Author(s): Gorell JM, Johnson CC, Rybicki BA, Peterson EL, Richardson RJ
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Abstract We assessed exposure to pesticides, farming, well water use, and rural living as risk factors for Parkinson's disease (PD) in a population-based case-control study consisting of men and women > or = 50 years of age who had primary medical care at Henry Ford Health System in metropolitan Detroit. Enrolled PD patients (n = 144) and control subjects (n = 464) were frequency-matched for age, race, and sex. When adjusted for these variables and smoking status, there was a significant association of occupational exposure to herbicides (odds ratio [OR], 4.10; 95\% CI, 1.37, 12.24) and insecticides (OR, 3.55; 95\% CI, 1.75, 7.18) with PD, but no relation was found with fungicide exposure. Farming as an occupation was significantly associated with PD (OR, 2.79; 95\% CI, 1.03, 7.55), but there was no increased risk of the disease with rural or farm residence or well water use. The association of occupational exposure to herbicides or insecticides with PD remained after adjustment for farming. The association of farming with PD was maintained after adjustment for occupational herbicide exposure and was of borderline significance after adjustment for occupational insecticide exposure. These results suggest that PD is associated with occupational exposure to herbicides and insecticides and to farming and that the risk of farming cannot be accounted for by pesticide exposure alone.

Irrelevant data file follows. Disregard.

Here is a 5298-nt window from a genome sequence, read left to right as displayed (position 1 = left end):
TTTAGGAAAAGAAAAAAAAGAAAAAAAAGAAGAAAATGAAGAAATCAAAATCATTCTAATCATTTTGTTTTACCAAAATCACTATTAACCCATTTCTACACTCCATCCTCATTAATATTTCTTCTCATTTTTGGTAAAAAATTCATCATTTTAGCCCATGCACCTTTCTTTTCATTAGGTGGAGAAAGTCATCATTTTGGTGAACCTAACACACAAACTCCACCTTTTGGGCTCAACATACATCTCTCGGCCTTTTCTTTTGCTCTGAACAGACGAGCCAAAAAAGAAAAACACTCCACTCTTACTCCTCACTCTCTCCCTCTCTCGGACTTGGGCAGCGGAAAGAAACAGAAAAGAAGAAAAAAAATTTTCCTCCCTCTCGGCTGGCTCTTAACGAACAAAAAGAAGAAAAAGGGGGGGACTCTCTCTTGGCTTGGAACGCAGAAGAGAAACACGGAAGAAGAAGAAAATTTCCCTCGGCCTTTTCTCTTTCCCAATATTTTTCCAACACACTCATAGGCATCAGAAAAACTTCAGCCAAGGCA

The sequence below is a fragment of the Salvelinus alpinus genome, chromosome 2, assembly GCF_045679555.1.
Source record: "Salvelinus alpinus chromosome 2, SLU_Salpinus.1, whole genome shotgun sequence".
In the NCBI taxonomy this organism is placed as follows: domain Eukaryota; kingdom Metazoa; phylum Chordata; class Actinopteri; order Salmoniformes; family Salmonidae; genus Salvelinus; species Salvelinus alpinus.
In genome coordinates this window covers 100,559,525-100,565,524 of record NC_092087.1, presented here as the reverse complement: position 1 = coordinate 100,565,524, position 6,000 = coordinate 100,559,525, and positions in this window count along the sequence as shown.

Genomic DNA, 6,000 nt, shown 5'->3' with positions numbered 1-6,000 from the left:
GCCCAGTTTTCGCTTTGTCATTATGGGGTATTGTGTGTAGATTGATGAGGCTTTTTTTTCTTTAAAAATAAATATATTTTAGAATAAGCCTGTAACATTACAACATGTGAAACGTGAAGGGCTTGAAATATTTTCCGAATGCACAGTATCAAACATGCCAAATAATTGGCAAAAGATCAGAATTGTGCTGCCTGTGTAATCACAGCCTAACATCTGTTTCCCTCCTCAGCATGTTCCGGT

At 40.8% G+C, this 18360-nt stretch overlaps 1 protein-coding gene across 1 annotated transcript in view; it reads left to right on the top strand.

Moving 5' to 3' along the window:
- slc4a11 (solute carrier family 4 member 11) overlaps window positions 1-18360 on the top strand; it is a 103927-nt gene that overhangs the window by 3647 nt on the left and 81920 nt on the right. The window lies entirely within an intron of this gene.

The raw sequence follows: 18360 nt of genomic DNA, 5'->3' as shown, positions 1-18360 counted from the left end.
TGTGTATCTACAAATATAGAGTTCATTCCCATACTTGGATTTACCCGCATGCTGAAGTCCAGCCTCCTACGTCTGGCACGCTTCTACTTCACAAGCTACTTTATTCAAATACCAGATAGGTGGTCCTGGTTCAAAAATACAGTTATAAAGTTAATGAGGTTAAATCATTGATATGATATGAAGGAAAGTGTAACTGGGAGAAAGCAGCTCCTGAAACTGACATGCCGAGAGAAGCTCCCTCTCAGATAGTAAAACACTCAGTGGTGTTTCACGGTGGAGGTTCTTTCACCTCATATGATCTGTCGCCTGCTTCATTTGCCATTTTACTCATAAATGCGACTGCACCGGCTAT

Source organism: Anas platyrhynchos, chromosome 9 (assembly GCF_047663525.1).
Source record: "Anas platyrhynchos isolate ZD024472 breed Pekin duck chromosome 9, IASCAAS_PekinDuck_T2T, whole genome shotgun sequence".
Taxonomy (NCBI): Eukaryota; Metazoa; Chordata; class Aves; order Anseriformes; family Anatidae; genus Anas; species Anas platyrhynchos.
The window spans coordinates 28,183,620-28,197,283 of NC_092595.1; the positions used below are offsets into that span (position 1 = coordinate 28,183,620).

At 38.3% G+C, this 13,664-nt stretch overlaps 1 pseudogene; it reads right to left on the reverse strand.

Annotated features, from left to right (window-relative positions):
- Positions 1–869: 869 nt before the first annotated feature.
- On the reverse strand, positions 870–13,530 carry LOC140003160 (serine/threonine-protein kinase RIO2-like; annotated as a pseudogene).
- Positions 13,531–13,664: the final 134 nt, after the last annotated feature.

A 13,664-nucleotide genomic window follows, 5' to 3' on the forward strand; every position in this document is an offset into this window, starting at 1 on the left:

This article was published in Neurology
and referenced in Journal of Veterinary Science & Technology